Guggenheim Helsinki As Great Architectural Design Example

Guggenheim Helsinki As Great Architectural Design Example

Design By Griffin Enright Architects.

Our proposal for the Guggenheim Helsinki creates a new relationship between art and the city of Helsinki. Hovering over the ground, our museum creates a new urban space and art park with a multitude of public spaces at the edge of the Gulf of Finland. The building postures itself at the end of Eteläinen Makasiinkatu and frames a view to the harbor. As an iconic figure, the museum changes as one views it from the city, the park, the street, or the water. An inner street that ends in a courtyard and covered plaza parallels a renewed pedestrian path along the water’s edge, providing connections to the city while a new pedestrian bridge connects to the park beyond. The Northern face of the building cantilevers over the city, creating an iconic entry to invite visitors towards the inner courtyard & museum lobby. Part landscape and part urbanscape, an activated urban frontage recreates the water’s edge and reconnects the City to the water. Public amenities – including cafes, a design store, a black box theater, and an outdoor amphitheater – are interspersed throughout the outdoor exhibits in the art park, and create a new living room for the museum and the city at the edge of the South Harbor. Mediating between the scale of the harbor and the scale of the city, the Helsinki Guggenheim creates an unexpected waterfront place that will be a new nexus for the city.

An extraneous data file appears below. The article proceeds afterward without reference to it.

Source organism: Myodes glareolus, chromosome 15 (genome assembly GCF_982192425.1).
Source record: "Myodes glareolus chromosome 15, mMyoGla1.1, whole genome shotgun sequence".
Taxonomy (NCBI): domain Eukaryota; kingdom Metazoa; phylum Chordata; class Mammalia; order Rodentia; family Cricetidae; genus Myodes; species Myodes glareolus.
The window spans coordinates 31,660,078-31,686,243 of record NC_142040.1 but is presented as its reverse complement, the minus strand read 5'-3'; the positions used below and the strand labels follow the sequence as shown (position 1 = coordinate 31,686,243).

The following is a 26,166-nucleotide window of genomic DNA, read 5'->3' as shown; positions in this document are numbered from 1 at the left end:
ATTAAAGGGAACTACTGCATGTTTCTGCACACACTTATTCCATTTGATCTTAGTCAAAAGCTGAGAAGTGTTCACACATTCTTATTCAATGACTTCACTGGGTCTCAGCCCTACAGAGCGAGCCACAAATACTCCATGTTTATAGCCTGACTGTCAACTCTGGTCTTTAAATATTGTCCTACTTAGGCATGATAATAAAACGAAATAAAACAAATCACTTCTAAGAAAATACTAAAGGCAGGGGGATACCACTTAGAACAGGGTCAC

Varying perceptions make a nuanced, landmark project. The composite form of our project arrives through hybridizing an emergent geometry and a Boolean geometry. Substantially supported by a structural exoskeleton, this proposal provides ultimate flexibility with column-free galleries with controlled environments. The primary galleries are on the 3rd through the 5th floors and allow for both linear and non-linear curation techniques. The museum galleries are organized as a series of loops that create a variety of gallery sizes and configurations. Circulation through escalators and stairs leads visitors through the three-story lobby at the ground floor to a mezzanine on the second floor. Here two escalators take visitors to a large third floor gallery and the large flexibly organized multi-purpose room. Levels four and five contain the bulk of the museum galleries of varying sizes, all connected through a series of open spaces that facilitate movement and collect around a “u” shaped exterior courtyard that filters light into the museum circulation areas.
















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